On the early morning of the 7th December 1941, 300 Japanese aerial bombers attacked the US naval base Pearl Harbor. For two hours, hell was unleashed, sinking 21 American battleships, destroying coastal structures, and killing an estimated 2,403 soldiers with 1,104 wounded. It was one of the worst attacks against an American territory and would be the start of their involvement in World War II.
The impact was a massive loss, and its scars can still be found today in the archaeology left behind in the waters. Most of the damaged battleships were salvaged for repurpose except for three and those that remain under the water allow us to keep a record from that time to remind ourselves about the horrors of conflict. It was not just ships but planes that were targeted and those that got off the ground during the chaos, but were shot down over the sea have been identified in archaeological surveys.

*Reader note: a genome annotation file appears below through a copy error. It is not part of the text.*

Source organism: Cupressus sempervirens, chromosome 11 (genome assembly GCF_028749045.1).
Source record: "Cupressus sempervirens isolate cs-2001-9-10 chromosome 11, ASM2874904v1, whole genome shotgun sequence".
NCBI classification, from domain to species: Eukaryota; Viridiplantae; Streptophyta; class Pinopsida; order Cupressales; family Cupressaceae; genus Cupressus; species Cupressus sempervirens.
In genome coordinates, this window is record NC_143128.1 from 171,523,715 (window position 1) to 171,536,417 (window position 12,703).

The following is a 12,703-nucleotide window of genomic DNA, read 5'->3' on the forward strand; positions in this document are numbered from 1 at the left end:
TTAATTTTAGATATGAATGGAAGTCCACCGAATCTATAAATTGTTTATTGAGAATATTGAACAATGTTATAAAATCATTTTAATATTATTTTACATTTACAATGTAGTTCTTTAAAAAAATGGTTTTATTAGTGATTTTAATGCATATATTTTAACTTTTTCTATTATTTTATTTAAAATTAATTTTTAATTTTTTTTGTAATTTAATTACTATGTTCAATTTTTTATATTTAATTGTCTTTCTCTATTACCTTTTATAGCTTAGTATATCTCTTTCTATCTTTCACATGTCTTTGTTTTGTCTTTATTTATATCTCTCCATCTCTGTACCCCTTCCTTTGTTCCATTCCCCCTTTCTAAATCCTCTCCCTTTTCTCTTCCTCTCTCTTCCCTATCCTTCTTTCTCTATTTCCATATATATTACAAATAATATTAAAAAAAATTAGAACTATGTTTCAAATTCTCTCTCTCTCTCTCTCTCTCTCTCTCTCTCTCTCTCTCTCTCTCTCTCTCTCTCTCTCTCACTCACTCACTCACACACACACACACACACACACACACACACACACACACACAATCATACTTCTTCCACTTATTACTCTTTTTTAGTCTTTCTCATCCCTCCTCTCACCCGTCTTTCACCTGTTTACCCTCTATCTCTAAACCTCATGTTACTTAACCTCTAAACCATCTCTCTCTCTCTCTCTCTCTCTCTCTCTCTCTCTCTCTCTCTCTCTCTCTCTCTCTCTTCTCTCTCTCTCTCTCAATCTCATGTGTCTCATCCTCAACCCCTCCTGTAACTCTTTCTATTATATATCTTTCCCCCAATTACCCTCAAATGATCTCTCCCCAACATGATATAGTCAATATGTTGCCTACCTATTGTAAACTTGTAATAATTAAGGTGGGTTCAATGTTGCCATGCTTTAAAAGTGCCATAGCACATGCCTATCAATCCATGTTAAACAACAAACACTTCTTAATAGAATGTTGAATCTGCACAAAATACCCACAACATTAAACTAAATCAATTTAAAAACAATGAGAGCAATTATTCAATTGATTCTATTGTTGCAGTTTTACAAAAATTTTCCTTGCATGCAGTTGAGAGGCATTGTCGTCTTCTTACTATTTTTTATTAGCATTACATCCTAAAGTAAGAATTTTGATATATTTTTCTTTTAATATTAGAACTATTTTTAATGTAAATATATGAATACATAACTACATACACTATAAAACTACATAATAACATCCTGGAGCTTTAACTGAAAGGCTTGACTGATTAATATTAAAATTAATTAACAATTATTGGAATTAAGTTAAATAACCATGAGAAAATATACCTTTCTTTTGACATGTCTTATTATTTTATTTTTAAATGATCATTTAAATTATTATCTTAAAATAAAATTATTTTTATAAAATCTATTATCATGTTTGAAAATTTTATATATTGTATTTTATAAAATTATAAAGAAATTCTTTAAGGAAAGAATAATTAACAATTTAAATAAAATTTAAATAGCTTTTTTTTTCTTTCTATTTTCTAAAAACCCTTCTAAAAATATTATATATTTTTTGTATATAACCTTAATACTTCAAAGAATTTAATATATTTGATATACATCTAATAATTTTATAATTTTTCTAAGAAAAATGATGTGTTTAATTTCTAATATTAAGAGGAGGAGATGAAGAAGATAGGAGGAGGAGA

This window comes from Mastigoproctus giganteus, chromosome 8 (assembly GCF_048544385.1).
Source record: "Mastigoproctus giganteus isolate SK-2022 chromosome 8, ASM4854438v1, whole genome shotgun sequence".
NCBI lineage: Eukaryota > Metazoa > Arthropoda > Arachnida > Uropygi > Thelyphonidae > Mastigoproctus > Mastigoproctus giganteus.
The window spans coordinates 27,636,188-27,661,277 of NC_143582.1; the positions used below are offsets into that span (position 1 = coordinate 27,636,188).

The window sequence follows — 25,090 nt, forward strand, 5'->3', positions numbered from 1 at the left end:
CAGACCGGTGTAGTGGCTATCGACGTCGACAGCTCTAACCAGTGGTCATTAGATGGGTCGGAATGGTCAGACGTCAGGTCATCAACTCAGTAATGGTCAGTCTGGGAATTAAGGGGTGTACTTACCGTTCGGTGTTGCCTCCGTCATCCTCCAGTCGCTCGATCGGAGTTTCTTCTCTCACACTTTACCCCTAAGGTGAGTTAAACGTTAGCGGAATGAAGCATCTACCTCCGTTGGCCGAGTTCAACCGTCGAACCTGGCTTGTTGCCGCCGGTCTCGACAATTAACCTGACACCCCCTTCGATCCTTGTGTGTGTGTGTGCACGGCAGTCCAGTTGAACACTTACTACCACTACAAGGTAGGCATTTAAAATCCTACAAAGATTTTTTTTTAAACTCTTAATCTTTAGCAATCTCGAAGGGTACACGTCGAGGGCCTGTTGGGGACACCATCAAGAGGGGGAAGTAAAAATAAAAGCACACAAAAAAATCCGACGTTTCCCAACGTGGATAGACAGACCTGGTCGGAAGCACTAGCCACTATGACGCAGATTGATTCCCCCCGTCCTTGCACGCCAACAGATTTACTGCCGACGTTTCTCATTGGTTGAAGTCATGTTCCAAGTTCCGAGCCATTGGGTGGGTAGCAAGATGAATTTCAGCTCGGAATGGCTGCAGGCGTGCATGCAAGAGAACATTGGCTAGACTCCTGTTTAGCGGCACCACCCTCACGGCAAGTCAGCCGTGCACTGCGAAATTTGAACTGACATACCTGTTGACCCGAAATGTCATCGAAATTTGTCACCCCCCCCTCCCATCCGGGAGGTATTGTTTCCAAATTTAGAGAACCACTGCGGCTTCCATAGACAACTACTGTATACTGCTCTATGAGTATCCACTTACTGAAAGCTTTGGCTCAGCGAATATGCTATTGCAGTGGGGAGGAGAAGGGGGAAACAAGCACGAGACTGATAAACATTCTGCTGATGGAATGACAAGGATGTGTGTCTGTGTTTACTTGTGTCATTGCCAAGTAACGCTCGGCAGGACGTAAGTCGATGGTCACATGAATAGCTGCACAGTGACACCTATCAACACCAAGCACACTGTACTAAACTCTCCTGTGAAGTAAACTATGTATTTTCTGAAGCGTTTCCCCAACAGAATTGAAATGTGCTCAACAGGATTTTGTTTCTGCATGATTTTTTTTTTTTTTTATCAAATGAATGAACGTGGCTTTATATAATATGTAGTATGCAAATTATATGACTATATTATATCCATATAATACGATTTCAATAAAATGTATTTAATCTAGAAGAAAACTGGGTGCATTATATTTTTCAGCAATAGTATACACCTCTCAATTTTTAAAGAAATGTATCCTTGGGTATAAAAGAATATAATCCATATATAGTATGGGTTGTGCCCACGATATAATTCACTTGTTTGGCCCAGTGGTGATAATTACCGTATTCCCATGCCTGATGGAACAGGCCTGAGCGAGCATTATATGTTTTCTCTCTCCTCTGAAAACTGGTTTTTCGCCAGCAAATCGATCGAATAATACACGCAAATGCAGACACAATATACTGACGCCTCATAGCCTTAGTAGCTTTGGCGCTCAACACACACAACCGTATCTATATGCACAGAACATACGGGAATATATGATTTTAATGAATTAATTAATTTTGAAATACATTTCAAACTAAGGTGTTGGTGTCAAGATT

2. Papua New Guinea: Kokoda Track
Today Kokoda Track stands as a popular walking track for those that want to challenge their physical body to the limits in a grueling track across the south coast of Papua New Guinea through the valleys and steep cliffs. Along its track are still visible the reminders of conflict and war in the mainland of PNG from metal helmets to guns or ammo, to even bodies of those lost.
It was created by Australian soldiers in 1942 over a period of five months as they pushed back the Japanese at their southernmost advancement. The local Papuans played a vital role in aiding the resupply of their efforts to liberate their lands from invaders. The role the two nations played in winning this crucial part of the war, helped form strong relations between PNG and Australia.
3. Planes, Planes, Planes! The Remains of World War II
The Remains of WWII planes are found all over the Pacific, largely underwater, but sometimes they are also found on land. For example, in the dense jungles of Papua New Guinea it is common to find the skeletons of planes virtually as they landed or crashed. Many of these sites have been relocated to local museums or villages, sold to overseas collections, and some are left to naturally break down or repurposed.